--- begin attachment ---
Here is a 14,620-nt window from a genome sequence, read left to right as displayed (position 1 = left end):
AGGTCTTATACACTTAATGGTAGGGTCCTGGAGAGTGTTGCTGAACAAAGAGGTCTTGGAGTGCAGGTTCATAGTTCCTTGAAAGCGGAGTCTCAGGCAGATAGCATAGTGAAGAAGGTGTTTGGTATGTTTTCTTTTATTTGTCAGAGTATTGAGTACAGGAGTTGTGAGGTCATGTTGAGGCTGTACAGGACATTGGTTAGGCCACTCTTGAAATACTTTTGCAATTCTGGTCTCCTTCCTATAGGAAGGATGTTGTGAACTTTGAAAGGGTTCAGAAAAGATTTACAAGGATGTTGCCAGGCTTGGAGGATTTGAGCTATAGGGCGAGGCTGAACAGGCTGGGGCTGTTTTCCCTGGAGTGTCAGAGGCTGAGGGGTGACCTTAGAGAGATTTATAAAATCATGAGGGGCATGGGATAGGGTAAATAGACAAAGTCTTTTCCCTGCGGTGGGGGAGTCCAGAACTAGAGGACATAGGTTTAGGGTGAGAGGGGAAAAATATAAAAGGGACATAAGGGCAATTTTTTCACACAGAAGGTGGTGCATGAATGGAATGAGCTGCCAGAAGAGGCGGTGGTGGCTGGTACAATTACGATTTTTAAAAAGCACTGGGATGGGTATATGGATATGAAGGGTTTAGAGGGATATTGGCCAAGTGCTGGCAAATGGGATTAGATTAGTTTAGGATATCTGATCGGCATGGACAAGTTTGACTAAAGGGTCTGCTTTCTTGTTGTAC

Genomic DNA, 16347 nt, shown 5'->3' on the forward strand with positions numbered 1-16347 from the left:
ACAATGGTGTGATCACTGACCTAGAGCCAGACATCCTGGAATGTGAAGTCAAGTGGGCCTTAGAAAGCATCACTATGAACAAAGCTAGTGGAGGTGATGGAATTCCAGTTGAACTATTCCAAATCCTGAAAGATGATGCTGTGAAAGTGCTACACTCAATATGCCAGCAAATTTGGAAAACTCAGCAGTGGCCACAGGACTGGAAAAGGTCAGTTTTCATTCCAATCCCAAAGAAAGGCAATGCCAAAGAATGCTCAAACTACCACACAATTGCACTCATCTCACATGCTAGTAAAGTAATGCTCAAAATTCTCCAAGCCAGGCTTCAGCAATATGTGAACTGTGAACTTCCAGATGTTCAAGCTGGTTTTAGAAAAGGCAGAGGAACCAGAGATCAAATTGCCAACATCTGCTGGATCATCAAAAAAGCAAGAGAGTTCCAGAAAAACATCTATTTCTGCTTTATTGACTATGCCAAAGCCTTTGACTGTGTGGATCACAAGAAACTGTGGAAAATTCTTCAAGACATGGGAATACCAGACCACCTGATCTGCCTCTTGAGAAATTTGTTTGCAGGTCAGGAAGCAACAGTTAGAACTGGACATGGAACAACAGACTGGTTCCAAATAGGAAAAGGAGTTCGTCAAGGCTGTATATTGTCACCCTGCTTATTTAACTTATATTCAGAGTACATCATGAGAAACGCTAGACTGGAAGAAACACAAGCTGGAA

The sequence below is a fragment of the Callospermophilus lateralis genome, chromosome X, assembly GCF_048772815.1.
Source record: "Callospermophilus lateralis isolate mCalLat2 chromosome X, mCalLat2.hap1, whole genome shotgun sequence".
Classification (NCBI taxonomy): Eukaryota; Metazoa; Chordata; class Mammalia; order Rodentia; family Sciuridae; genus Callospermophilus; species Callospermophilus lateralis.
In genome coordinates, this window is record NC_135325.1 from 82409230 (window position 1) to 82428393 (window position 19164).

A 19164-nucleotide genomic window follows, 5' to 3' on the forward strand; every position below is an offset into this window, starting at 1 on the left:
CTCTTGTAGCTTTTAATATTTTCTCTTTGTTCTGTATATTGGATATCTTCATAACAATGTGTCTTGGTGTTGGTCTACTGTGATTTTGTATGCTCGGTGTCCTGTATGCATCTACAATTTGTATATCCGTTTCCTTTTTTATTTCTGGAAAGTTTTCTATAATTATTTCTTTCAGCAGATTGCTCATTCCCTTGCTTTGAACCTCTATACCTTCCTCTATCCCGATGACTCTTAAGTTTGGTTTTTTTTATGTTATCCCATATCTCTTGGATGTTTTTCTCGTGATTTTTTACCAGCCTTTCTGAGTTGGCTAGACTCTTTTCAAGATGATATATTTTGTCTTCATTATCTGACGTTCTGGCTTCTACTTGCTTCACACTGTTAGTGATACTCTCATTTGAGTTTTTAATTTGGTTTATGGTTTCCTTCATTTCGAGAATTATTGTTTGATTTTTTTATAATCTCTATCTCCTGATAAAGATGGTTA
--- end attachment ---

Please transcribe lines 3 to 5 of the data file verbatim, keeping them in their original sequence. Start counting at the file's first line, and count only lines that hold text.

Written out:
Genomic DNA, 16347 nt, shown 5'->3' on the forward strand with positions numbered 1-16347 from the left:
ACAATGGTGTGATCACTGACCTAGAGCCAGACATCCTGGAATGTGAAGTCAAGTGGGCCTTAGAAAGCATCACTATGAACAAAGCTAGTGGAGGTGATGGAATTCCAGTTGAACTATTCCAAATCCTGAAAGATGATGCTGTGAAAGTGCTACACTCAATATGCCAGCAAATTTGGAAAACTCAGCAGTGGCCACAGGACTGGAAAAGGTCAGTTTTCATTCCAATCCCAAAGAAAGGCAATGCCAAAGAATGCTCAAACTACCACACAATTGCACTCATCTCACATGCTAGTAAAGTAATGCTCAAAATTCTCCAAGCCAGGCTTCAGCAATATGTGAACTGTGAACTTCCAGATGTTCAAGCTGGTTTTAGAAAAGGCAGAGGAACCAGAGATCAAATTGCCAACATCTGCTGGATCATCAAAAAAGCAAGAGAGTTCCAGAAAAACATCTATTTCTGCTTTATTGACTATGCCAAAGCCTTTGACTGTGTGGATCACAAGAAACTGTGGAAAATTCTTCAAGACATGGGAATACCAGACCACCTGATCTGCCTCTTGAGAAATTTGTTTGCAGGTCAGGAAGCAACAGTTAGAACTGGACATGGAACAACAGACTGGTTCCAAATAGGAAAAGGAGTTCGTCAAGGCTGTATATTGTCACCCTGCTTATTTAACTTATATTCAGAGTACATCATGAGAAACGCTAGACTGGAAGAAACACAAGCTGGAA

The sequence below is a fragment of the Callospermophilus lateralis genome, chromosome X, assembly GCF_048772815.1.